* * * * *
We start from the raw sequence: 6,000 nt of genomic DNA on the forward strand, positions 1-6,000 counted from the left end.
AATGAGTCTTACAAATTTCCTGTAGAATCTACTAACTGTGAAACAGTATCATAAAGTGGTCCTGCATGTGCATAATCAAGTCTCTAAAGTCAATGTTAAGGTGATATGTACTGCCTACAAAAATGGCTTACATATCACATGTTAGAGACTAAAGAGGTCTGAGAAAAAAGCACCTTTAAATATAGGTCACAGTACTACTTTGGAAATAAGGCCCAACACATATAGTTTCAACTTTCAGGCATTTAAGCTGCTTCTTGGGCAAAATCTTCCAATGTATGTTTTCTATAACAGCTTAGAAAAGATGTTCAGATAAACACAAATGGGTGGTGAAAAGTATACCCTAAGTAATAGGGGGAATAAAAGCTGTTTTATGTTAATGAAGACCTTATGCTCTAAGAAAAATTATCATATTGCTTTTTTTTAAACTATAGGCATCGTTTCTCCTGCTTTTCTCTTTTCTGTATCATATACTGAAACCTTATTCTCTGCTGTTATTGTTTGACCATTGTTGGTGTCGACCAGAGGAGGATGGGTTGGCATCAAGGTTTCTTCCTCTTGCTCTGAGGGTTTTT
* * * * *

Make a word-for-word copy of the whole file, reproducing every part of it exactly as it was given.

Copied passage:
We start from the raw sequence: 6,000 nt of genomic DNA on the forward strand, positions 1-6,000 counted from the left end.
AATGAGTCTTACAAATTTCCTGTAGAATCTACTAACTGTGAAACAGTATCATAAAGTGGTCCTGCATGTGCATAATCAAGTCTCTAAAGTCAATGTTAAGGTGATATGTACTGCCTACAAAAATGGCTTACATATCACATGTTAGAGACTAAAGAGGTCTGAGAAAAAAGCACCTTTAAATATAGGTCACAGTACTACTTTGGAAATAAGGCCCAACACATATAGTTTCAACTTTCAGGCATTTAAGCTGCTTCTTGGGCAAAATCTTCCAATGTATGTTTTCTATAACAGCTTAGAAAAGATGTTCAGATAAACACAAATGGGTGGTGAAAAGTATACCCTAAGTAATAGGGGGAATAAAAGCTGTTTTATGTTAATGAAGACCTTATGCTCTAAGAAAAATTATCATATTGCTTTTTTTTAAACTATAGGCATCGTTTCTCCTGCTTTTCTCTTTTCTGTATCATATACTGAAACCTTATTCTCTGCTGTTATTGTTTGACCATTGTTGGTGTCGACCAGAGGAGGATGGGTTGGCATCAAGGTTTCTTCCTCTTGCTCTGAGGGTTTTT